Y. Groneman wrote in his article about Taman Sari (“Het waterkasteel te Yogyakarta,” TBG. XXX 1885, page 414-436) that the instruction to build Taman Sari came from Hamengku Buwono I.
The Sultan appointed Raden Tumenggung Mangundipura to lead this project. Tumenggung Mangundipura travelled twice to Batavia (now Jakarta) to learn about European architecture. This explains why the architecture of Taman Sari also had marks of European style. And this doesn’t contradict the presence of Javanese philosophy in the architecture.
Taman Sari (above) shows architecture elements from Batavia (below).
Ancient manuscripts in Keraton Jogjakarta support this story, by stating that Prince Mangkubumi or Hamengku Buwono I was the man behind the construction. The manuscript also describes how how the Regent of Madiun participated in Taman Sari’s construction as an alternative way to pay taxes.
Do you know?
The original name of Sultan Hamengku Buwono I is Raden Mas Sujana. Pangeran Mangkubumi was his title before ascending to throne.
Raden Rangga Prawirasentika, the Regent of Madiun, beseeched the Sultan to be relieved of Madiun’s tax obligation. He offered other alternative ways of payment. The Sultan accepted his proposal.
In 1758, the Sultan commanded the Regent to supervise the making of bricks and various complements, which would be used to build a beautiful garden. Sultan wanted a place where he could spend some time to relax after long years of wars that he had just experienced. Raden Tumenggung Mangundipura, under supervision of Raden Arya Natakusuma (who later became Sri Pakualam II), was responsible for the construction. A sengkalan memet saying “Catur Naga Rasa Tunggal” was built, denoting the year when the command was issued (1684 Javanese year or 1758 A.D.).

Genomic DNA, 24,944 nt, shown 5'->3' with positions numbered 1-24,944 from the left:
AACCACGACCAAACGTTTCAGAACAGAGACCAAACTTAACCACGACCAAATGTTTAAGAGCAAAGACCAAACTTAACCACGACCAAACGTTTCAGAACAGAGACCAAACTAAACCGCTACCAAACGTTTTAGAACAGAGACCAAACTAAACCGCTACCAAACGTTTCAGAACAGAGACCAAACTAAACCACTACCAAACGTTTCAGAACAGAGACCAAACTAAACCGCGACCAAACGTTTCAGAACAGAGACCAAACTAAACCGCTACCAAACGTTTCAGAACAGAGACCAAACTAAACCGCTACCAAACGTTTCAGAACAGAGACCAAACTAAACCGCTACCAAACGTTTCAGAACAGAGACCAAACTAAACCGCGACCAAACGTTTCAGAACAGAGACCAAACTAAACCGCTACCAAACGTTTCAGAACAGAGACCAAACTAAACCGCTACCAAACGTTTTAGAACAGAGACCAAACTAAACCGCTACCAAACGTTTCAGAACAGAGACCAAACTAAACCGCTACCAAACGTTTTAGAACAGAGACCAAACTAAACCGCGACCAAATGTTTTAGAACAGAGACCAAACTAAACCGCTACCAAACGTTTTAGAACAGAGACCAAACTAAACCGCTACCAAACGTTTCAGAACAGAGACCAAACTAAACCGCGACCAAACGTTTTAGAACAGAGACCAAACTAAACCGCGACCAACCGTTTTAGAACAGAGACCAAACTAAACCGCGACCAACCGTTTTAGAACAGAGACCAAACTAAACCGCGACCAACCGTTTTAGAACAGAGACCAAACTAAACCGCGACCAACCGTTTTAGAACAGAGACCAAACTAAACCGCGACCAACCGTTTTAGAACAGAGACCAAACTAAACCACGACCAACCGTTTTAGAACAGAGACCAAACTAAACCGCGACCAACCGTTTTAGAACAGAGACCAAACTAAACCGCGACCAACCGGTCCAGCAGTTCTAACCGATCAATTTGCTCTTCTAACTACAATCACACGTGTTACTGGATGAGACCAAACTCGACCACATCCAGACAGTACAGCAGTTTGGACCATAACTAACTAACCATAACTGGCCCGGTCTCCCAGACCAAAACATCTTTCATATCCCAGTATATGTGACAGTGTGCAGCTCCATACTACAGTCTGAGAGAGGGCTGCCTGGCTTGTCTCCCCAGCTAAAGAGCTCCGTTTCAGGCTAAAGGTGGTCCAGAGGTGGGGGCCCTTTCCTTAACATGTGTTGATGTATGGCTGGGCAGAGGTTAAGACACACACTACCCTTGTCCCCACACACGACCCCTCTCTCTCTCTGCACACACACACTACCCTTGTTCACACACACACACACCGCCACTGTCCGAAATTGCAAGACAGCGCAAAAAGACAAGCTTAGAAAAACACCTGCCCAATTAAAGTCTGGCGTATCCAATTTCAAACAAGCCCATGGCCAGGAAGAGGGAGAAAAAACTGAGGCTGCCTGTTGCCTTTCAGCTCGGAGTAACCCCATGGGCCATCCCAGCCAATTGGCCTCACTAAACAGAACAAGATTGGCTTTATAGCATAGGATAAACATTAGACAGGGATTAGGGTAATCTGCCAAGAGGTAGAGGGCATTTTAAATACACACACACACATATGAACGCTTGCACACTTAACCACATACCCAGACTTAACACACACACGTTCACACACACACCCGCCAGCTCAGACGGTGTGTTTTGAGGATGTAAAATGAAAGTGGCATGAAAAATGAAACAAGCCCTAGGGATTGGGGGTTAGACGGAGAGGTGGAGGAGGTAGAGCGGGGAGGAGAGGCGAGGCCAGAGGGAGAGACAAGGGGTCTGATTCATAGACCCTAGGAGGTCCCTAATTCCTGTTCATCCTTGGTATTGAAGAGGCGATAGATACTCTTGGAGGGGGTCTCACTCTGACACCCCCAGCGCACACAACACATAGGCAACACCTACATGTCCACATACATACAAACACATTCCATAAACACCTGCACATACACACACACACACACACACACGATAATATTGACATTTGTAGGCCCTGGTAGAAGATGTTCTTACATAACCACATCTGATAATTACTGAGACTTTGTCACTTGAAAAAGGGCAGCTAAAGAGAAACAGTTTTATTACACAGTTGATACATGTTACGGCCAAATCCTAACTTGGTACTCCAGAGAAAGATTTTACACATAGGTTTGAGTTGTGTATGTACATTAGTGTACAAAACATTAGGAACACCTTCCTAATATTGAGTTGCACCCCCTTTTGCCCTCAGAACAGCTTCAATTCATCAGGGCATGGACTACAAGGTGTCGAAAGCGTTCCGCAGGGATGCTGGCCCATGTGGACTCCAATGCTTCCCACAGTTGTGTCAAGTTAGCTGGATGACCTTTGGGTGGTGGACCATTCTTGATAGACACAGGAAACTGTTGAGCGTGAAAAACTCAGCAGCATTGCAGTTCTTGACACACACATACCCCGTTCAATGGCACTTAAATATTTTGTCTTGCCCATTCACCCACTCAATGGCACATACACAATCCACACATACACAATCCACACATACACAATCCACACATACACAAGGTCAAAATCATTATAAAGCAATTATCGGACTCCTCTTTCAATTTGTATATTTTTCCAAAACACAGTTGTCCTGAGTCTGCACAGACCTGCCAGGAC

The very first structures included Sultan’s bed and tunnels leading to keraton (also known as phantom cave), which were built in 1761 A.D. A candra sengkala marks the event. The relief symbolizes the sentence “Pujining Brahmana Ngobahake Pajungutan,” which represents the Javanese year 1687.
After finding out how large the complex was, Raden Rangga Prawirasentika realized that the cost would’ve been greater than the taxes. He then pleaded again before Sultan to relieve him from the project. Prince Natakusuma then continued the project to completion.
The building of Taman Sari ended upon completion of the gates and walls construction. A sengkalan memet placed on Gapura Agung still marks this event. The relief shows some birds siphoning honey from flowery trees. It symbolizes the sentence “Lajering Kembang Sinesep Peksi,” which denotes the 1691 Javanese year or 1765 A.D.